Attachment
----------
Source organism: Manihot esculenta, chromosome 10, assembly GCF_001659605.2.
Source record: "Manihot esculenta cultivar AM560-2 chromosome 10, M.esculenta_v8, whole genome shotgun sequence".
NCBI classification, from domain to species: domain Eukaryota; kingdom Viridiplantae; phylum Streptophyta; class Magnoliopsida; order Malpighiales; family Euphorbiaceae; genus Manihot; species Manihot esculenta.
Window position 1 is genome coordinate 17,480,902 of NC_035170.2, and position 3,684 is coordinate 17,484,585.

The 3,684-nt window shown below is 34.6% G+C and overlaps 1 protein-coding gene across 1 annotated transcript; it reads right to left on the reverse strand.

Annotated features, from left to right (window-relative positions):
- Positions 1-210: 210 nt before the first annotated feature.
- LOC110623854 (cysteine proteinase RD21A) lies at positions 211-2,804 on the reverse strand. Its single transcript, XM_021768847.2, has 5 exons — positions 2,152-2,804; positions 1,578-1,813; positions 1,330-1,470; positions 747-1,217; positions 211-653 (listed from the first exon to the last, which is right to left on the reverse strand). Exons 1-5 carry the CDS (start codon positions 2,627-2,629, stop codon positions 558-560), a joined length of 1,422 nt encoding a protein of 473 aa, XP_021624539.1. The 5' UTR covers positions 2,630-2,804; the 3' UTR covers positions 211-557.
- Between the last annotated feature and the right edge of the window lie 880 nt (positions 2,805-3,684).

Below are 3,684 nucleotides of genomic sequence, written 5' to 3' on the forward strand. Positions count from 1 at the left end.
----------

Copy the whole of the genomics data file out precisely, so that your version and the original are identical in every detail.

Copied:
Source organism: Manihot esculenta, chromosome 10, assembly GCF_001659605.2.
Source record: "Manihot esculenta cultivar AM560-2 chromosome 10, M.esculenta_v8, whole genome shotgun sequence".
NCBI classification, from domain to species: domain Eukaryota; kingdom Viridiplantae; phylum Streptophyta; class Magnoliopsida; order Malpighiales; family Euphorbiaceae; genus Manihot; species Manihot esculenta.
Window position 1 is genome coordinate 17,480,902 of NC_035170.2, and position 3,684 is coordinate 17,484,585.

The 3,684-nt window shown below is 34.6% G+C and overlaps 1 protein-coding gene across 1 annotated transcript; it reads right to left on the reverse strand.

Annotated features, from left to right (window-relative positions):
- Positions 1-210: 210 nt before the first annotated feature.
- LOC110623854 (cysteine proteinase RD21A) lies at positions 211-2,804 on the reverse strand. Its single transcript, XM_021768847.2, has 5 exons — positions 2,152-2,804; positions 1,578-1,813; positions 1,330-1,470; positions 747-1,217; positions 211-653 (listed from the first exon to the last, which is right to left on the reverse strand). Exons 1-5 carry the CDS (start codon positions 2,627-2,629, stop codon positions 558-560), a joined length of 1,422 nt encoding a protein of 473 aa, XP_021624539.1. The 5' UTR covers positions 2,630-2,804; the 3' UTR covers positions 211-557.
- Between the last annotated feature and the right edge of the window lie 880 nt (positions 2,805-3,684).

Below are 3,684 nucleotides of genomic sequence, written 5' to 3' on the forward strand. Positions count from 1 at the left end.